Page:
Live Nation and Other Ticket Giants Promise Transparency on Fees

Under pressure from the Biden administration, some of the biggest companies that handle ticketing for concerts and other live events announced on Thursday that they will make it easier for consumers to see the full price of tickets they want to buy, including the fees that can often add more than 30 percent to the total cost of an order.

Live Nation, the world’s largest concert company, said it would begin introducing “all-in pricing” — showing consumers the full price up front — at the venues it controls, which include more than 200 amphitheaters, clubs and other spaces in the United States. Ticketmaster, which is owned by Live Nation, said it would make this tool available to other venues and promoters as well. Those changes are expected beginning in September.

SeatGeek, a major vendor for reselling tickets that also works for major venues and sports teams like the Dallas Cowboys, said it too would begin introducing a feature that would reveal to consumers the full price of a ticket.

Those changes come as the Biden administration has stepped up its pressure on the entertainment and travel industries to rein in what it calls “junk fees.” Before beginning a round table at the White House with executives from Live Nation, SeatGeek, Airbnb and other companies on Thursday, President Biden framed the crackdown on surcharges as a way to appeal to the working class — a major theme of his re-election campaign.

“These hidden charges that companies sneak into your bill make you pay more without you really knowing it initially,” Mr. Biden said. “Junk fees are not a matter for the wealthy very much but they’re a matter for working folks like the homes I grew up in.”

As Mr. Biden spoke, a screen showed an example of a “service charge” of $12.99. But for the most in-demand concerts, those fees can be many times higher. For one Drake concert, for example, a screenshot ricocheted around social media in March showing that for two tickets costing $544, three surcharges — service fee, facility charge and order fee — added another $541, nearly doubling the total cost.

Ticketing, and questions of competition and consumer fairness in the entertainment industry, became hot-button issues in Washington after a botched presale in November for Taylor Swift’s Eras Tour. Ticketmaster’s system was overrun with bots, and many fans reported that tickets they had selected disappeared from their online shopping charts.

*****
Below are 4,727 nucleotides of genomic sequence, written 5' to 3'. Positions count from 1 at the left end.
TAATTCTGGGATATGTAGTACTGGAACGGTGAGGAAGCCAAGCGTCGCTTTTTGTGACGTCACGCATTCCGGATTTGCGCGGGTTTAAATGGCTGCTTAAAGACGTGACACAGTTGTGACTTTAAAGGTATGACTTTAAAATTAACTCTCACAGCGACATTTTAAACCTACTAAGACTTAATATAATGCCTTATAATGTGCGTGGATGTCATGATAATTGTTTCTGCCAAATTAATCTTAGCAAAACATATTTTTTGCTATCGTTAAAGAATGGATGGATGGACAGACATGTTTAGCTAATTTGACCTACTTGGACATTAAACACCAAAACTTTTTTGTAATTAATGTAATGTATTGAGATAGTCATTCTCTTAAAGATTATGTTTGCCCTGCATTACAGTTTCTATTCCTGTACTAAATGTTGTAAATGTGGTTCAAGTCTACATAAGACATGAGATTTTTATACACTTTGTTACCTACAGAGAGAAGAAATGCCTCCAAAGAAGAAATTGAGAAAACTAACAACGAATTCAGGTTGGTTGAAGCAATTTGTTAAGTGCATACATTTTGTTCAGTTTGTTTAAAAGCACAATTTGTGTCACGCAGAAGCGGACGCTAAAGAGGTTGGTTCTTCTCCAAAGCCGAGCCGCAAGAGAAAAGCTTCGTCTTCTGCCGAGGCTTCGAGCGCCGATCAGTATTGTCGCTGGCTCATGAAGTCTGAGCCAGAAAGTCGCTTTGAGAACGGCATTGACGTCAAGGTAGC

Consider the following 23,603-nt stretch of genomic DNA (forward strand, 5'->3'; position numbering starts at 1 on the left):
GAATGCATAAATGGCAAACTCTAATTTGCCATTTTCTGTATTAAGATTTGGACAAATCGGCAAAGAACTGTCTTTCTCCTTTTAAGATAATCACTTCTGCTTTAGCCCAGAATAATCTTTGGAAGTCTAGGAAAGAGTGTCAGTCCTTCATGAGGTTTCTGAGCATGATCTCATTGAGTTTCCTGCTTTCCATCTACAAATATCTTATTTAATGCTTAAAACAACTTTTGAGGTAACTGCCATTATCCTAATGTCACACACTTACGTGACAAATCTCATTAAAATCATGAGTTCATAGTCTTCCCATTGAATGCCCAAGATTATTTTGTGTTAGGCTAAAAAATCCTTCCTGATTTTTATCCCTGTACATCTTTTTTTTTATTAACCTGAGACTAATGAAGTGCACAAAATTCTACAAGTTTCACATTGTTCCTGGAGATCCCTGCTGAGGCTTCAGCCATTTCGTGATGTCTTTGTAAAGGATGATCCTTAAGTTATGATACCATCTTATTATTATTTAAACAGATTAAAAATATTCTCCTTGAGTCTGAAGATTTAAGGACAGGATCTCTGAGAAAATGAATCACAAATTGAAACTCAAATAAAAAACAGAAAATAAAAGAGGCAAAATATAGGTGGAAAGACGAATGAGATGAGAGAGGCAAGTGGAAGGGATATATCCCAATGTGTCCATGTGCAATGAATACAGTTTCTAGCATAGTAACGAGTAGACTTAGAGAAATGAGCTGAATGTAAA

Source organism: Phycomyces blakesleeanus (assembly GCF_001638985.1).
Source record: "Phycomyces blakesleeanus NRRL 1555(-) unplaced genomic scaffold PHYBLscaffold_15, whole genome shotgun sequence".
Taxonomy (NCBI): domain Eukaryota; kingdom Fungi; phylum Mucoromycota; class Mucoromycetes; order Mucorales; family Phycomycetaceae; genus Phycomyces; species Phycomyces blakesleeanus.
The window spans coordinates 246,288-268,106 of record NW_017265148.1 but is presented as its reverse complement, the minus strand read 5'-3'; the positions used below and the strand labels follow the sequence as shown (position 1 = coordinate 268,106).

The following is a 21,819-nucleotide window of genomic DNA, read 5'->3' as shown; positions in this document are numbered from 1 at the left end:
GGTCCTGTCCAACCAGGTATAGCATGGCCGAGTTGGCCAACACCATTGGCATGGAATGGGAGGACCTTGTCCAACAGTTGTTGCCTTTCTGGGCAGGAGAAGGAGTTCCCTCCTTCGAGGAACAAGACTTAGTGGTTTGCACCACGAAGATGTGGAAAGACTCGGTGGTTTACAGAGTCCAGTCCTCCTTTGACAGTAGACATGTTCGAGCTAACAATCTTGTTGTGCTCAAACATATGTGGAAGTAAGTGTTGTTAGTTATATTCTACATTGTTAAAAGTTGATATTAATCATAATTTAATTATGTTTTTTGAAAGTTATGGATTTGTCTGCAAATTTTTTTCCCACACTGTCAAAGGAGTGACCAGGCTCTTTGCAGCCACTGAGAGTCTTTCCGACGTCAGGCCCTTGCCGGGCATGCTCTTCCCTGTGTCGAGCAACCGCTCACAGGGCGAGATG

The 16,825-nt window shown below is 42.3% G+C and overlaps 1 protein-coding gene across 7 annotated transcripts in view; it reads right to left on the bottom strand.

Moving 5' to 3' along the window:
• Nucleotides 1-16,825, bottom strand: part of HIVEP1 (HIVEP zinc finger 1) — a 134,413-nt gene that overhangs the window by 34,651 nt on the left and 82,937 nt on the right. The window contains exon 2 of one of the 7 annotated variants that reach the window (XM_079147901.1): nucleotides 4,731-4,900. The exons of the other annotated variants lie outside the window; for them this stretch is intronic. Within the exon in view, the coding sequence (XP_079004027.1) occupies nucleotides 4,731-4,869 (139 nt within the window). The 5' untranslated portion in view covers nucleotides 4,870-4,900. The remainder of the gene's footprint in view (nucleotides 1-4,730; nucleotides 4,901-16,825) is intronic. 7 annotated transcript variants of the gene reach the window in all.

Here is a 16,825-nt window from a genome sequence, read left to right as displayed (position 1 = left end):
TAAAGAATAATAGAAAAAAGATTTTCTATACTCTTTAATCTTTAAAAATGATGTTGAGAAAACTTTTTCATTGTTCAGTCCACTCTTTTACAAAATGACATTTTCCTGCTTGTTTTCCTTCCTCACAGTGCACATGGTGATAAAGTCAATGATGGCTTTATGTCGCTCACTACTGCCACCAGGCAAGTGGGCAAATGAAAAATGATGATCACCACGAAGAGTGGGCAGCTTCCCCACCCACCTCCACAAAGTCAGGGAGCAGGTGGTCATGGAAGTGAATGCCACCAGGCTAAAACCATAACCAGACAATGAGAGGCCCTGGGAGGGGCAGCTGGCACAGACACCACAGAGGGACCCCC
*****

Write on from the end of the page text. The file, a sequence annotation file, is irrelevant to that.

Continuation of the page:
At a Senate Judiciary hearing in January, Live Nation came under harsh, bipartisan attack, with senators openly calling the company a monopoly. The Justice Department has separately been investigating Live Nation for potential violations of the consent decree that was a condition of the company’s merger with Ticketmaster in 2010; among the terms in that agreement were that Live Nation cannot threaten venues with retaliation for not using Ticketmaster as their official ticket vendor.

But the extent to which the most recent promises by Live Nation and SeatGeek would substantially change the ticket market are unclear. The concert industry is complex, with pricing and fees controlled by various parties that have little incentive to reduce their take — especially with live music rebounding after its near-disappearance during the Covid-19 pandemic, and ticket sales now reaching record highs.

The changes by Live Nation and SeatGeek do not lower prices or include any commitment to reduce surcharges, which are often set by venues; those companies are simply promising to disclose fees as part of a ticket’s total cost.

After Mr. Biden’s State of the Union address in February — at which he said, “We can stop service fees on tickets to concerts and sporting events and make companies disclose all the fees upfront” — Live Nation proposed federal legislation that, among other things, would mandate all-in pricing.

Without all competitors held to the same standard, many executives in the ticketing world say, those that comply voluntarily would be put at a competitive disadvantage, since other venues and ticketing services could lure customers by advertising lower prices, only to reveal surcharges once a customer completes a transaction.

Senator Richard Blumenthal, a Democrat of Connecticut who is a sponsor of a bill called the Junk Fee Prevention Act, offered a mixed review of Live Nation’s pledge of transparency.

“Live Nation-Ticketmaster’s announcement is a step in the right direction,” Mr. Blumenthal said in a statement, “but no substitute for legislation to provide consumers with transparency and prevent companies from imposing ridiculous junk fees.”

Still, Mr. Biden said that all the companies he had gathered for the round table were “voluntarily committed to ‘all-in’ upfront pricing,” and he called it a victory.

“This is a win for consumers in my view,” Mr. Biden said, “and proof that our crackdown on junk fees has real momentum.”

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